Prep Basketball Preview: Carson boys
By Mike London
CHINA GROVE ó More jump shots are clanging off the rim at Carson practices than they did the previous two seasons, but coach Brian Perry sees that as good news.
Perry has employed accurate shooters in Carson’s first two seasons, but the Cougars’ defense hasn’t scared anyone.
The offseason was spent on defensive fundamentals. Perry, who was a Junior Olympics high jump champion and a stellar basketball player at East Rowan back in the day, believes his team now has a better chance to make key stops.
“It’s all about getting better defensively if we’re going to win more often,” he said. “That’s what we’ve emphasized all summer, so hopefully that emphasis will show up during the season.”
Carson quietly took baby steps in its second season. The Cougars went 3-21 and were beaten by 16 points on an average night in 2006-07. Last season, the Cougars were 6-18, and their average outing was a respectable 66-55 loss.
With a handful of fourth-quarter stops they could have won more often, but they did land three big fish. They split with rival South Rowan and stung West Rowan and Lake Norman, two of the top squads in the NPC.
The victory over West was meaningful for Perry, a longtime assistant in Mount Ulla who understands how hard the Falcons work at the game.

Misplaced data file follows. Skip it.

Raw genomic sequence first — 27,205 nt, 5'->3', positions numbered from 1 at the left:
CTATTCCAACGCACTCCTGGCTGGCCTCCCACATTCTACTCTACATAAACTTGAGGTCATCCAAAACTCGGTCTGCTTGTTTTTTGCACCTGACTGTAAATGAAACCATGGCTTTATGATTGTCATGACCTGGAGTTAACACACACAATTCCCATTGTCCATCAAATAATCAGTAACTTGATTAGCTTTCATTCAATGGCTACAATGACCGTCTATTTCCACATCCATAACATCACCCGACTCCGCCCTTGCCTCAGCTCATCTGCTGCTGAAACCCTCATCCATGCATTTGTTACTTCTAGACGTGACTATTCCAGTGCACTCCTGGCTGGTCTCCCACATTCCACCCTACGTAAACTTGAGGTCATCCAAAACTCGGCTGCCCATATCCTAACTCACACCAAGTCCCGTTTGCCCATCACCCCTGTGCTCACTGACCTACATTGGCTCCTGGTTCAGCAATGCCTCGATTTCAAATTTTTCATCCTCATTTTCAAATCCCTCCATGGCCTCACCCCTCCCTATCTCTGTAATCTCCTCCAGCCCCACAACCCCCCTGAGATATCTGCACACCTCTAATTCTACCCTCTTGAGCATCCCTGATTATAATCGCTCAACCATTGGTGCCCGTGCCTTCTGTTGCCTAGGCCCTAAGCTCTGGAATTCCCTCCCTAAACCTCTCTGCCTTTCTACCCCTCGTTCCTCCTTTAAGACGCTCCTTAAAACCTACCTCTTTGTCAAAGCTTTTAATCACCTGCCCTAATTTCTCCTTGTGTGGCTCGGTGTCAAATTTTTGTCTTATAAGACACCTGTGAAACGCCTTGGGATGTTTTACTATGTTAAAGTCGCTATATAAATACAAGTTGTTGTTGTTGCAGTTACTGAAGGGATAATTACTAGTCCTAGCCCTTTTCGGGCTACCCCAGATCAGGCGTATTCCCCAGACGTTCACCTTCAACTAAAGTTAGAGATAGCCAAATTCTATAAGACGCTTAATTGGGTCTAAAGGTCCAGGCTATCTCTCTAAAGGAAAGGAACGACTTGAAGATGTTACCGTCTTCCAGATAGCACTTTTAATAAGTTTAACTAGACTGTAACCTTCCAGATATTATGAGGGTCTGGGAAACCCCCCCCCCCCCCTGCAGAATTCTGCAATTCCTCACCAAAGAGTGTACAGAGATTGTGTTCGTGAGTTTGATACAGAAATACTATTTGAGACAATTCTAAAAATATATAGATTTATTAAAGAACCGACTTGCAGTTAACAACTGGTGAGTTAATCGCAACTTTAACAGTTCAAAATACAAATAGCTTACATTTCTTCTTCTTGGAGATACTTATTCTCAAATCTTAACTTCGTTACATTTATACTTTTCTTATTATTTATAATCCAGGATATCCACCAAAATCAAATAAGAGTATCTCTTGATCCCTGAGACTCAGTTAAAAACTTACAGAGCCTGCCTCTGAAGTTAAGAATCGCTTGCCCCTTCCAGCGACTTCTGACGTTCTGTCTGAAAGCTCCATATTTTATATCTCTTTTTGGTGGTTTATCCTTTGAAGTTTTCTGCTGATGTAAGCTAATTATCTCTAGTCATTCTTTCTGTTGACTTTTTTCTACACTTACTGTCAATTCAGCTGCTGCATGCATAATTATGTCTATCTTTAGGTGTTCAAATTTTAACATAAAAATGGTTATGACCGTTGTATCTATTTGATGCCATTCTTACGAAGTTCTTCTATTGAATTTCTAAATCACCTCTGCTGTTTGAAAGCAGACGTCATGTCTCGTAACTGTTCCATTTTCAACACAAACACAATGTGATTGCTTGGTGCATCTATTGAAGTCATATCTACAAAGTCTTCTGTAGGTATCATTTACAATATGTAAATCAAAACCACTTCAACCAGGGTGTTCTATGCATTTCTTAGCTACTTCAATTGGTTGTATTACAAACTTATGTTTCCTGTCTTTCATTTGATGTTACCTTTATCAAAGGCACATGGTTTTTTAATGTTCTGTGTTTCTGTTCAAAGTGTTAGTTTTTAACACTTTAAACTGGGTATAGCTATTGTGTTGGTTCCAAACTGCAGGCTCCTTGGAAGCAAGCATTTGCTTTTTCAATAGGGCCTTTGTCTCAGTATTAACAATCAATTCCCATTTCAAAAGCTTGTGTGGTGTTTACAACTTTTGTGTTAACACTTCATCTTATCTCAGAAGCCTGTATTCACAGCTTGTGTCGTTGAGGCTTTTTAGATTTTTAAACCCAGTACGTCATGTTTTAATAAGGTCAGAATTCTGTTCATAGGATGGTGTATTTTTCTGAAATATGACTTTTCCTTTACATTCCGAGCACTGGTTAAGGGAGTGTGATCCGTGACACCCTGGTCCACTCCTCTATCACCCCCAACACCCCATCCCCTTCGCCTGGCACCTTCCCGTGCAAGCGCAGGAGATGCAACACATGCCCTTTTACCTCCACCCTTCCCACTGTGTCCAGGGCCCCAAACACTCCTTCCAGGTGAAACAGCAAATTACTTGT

Only two of Carson’s top eight are back in uniform ó graduation plus off-court adversity ó but Perry is optimistic he’ll have more balance and more defense.
The Cougars will miss the toughness of Dustin Craft and Alex Freeze, Renard Adams’ hustle and the outside range of Justin Basinger, Brandon Ferguson and Dylan Kosinski. Darius Moose, the all-county cornerstone of the offense, does return.
Moose, who scores inside and out with a velvet touch, also rebounds vigorously and handles the ball competently. He is 6-foot-3, but opponents swear he’s 6-5 because his arms are unusually long.
Moose averaged 12.6 points per night as a varsity freshman after a quick promotion from the jayvees. He bumped his scoring average to 19.3 as a sophomore.
He enters the season as one of the top three male players in the county. Any list based on proven production starts with West’s K.J. Sherrill, Salisbury’s Brandon Abel and Moose, who has scored 32 or more points on four occasions.
“Moose plays big and finds lots of ways to score,” Perry said. “But I think what people will notice about him this year is his defense. He understands he’s going to have to guard wings in college, and he’s bought into things we’re trying to do defensively. He’s a more complete player now.”
Once the star buys in, it makes it a heck of a lot easier to convince everyone else it’s essential to box out and get on the floor for loose balls.
The only other returner with serious varsity time is 6-4 senior Josh Doby, who owns a wide range of gifts. He’s one of the county’s taller players as well as one of its streakier 3-point shooters. That makes him a potentially lethal matchup problem.
Doby’s been a little too thin to bang and a little too quick on the trigger, but he’s more seasoned and mature now.